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Behind the Bamboo Curtain
on May 31, 2011
Once again Lisa See takes readers to China, meticulously evoking a fascinating period of history. With an anthropologist's eye for details about food, dress, manners, art, architecture and even odors, this time she pulls back the bamboo curtain to reveal Red China. Who knew, for example, that Mao frowned on the too-Western convention of women wearing bras?
Dreams of Joy focuses on a triangle between a young woman named Joy; her mother, Pearl, and her aunt, May, with Joy and Pearl narrating in first-person voices. Pearl and May are characters well-drawn in Shanghai Girls, a previous See novel which covers 1937 to 1957 and moves from the girls' glittery life in Shanghai to a lesser existence in the Chinatown of Los Angeles, where they escape after the Japanese invade their country.
For readers of Shanghai Girls, Dreams of Joy offers closure. But if this is the first of See's books you're picking up, I doubt that you will captivated. While Pearl is a complex woman, Joy is vapid, and where See's past novels depict a China of grace alongside scenes of brutality, Communist China is rendered with all the dreariness it deserves. As a result, while Dreams of Joy may be historically accurate, it is relentlessly bleak. In addition, the plot is far-fetched. For reasons that are not convincing, Joy, a University of Chicago student, impulsively visits China to meet her biological father, an artist respected even in the new regime. From here on, a reader must suspend disbelief as events unfold built on coincidences described in prose that never reaches lift-off.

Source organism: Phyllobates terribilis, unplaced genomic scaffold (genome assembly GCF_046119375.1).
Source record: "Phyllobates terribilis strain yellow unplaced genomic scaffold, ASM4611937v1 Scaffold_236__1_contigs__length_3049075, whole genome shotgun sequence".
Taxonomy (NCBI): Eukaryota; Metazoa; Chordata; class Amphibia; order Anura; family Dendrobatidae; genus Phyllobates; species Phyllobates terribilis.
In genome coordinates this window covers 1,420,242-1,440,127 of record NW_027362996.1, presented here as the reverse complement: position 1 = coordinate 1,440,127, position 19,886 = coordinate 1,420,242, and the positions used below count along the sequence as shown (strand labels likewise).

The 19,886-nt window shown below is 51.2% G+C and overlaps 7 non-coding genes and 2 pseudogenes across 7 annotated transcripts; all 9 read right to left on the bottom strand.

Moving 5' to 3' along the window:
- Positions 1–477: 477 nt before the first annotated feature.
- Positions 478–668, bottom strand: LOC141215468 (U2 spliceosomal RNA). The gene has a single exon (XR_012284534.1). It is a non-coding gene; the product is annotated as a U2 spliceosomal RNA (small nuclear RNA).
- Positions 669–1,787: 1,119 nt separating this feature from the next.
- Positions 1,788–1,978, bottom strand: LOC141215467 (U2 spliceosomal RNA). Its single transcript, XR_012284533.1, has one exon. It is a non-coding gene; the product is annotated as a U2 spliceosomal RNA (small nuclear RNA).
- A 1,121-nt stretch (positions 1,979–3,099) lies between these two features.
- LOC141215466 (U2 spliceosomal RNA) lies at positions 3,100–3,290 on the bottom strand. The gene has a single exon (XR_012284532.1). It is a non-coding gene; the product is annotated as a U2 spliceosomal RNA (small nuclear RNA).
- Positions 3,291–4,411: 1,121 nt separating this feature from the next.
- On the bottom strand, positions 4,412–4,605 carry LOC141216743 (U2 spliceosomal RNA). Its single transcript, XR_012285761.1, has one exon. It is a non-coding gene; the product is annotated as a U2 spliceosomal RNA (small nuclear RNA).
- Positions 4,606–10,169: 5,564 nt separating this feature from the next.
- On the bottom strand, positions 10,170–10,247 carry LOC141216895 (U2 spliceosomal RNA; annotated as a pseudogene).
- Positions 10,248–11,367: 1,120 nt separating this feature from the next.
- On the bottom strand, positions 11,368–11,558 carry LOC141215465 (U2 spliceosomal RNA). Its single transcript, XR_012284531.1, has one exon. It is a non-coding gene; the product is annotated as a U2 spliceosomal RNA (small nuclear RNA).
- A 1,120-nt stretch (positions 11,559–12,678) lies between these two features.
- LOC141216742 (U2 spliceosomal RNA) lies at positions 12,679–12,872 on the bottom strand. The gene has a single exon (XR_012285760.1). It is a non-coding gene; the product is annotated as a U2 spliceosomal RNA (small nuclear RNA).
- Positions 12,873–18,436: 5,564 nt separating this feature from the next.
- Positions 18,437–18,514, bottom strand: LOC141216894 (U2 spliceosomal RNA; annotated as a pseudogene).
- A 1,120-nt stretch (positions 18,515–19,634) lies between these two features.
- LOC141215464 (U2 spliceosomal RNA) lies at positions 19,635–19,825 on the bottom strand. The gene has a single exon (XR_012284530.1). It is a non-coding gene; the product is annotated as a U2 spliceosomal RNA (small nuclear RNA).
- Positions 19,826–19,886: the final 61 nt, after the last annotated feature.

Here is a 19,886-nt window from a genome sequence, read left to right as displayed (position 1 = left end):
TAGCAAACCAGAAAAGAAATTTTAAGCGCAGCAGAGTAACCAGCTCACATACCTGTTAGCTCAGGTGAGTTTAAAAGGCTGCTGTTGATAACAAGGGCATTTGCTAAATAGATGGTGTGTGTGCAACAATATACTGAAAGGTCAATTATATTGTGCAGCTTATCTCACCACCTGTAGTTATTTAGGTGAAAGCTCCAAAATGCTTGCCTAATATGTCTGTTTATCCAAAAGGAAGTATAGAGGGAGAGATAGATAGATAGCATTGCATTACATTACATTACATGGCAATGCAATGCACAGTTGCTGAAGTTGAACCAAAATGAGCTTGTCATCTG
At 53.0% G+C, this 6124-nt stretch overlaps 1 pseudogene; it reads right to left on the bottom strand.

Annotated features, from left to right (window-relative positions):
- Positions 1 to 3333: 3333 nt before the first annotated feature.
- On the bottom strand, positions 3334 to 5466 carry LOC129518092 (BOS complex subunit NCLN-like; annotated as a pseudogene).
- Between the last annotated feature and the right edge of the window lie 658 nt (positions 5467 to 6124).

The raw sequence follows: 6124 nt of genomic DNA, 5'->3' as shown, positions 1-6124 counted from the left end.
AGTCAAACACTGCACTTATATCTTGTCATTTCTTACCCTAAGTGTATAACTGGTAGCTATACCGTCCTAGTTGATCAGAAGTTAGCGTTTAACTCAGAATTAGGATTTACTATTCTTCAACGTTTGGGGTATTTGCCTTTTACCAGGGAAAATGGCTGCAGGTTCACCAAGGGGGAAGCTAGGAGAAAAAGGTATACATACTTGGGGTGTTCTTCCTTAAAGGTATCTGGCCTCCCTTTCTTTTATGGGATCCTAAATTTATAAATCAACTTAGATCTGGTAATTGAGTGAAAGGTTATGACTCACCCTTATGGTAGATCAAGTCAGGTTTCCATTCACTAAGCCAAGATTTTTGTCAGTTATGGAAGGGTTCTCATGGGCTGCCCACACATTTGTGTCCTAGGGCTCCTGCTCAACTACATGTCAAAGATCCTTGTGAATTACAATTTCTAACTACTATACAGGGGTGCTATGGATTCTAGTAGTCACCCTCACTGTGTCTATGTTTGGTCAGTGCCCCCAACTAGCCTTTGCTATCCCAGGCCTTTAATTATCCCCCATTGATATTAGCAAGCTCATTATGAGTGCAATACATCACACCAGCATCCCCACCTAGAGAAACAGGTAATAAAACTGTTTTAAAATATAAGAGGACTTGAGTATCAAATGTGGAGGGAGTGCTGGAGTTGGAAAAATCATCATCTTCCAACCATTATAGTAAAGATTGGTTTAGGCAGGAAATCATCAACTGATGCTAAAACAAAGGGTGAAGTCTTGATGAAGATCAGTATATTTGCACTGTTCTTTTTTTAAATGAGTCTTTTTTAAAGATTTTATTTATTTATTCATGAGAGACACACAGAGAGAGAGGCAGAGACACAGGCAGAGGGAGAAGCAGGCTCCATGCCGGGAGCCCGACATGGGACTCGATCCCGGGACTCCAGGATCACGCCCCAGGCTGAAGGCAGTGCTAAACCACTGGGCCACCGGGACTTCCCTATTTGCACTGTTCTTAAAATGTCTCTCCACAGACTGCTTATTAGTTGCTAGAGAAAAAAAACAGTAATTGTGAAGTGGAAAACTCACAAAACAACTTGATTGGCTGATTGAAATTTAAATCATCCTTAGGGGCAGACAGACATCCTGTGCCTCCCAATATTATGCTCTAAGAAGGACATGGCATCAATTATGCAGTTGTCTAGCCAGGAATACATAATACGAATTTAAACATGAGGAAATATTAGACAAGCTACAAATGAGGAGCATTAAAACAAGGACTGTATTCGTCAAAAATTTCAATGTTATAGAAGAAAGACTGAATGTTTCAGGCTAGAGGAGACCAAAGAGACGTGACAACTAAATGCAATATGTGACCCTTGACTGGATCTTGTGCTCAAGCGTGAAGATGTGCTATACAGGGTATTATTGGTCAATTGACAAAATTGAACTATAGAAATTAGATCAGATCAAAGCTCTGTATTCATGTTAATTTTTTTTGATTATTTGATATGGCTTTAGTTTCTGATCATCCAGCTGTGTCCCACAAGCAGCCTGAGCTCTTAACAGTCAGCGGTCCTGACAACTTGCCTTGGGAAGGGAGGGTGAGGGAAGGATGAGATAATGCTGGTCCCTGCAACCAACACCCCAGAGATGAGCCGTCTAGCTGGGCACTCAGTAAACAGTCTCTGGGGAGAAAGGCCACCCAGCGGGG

Even with its flaws, however, Dreams of Love is a powerful story about the bonds of country and motherhood. Readers will especially enjoy flashbacks to Shanghai's glory days, where "banquets came with French friends sprinkled with fine white sugar." The occasional Chinese proverb is also a treat: "An inch of gold won't buy an inch of time." Time being precious, however, I can recommend this book only if you are a reader of See's previous work.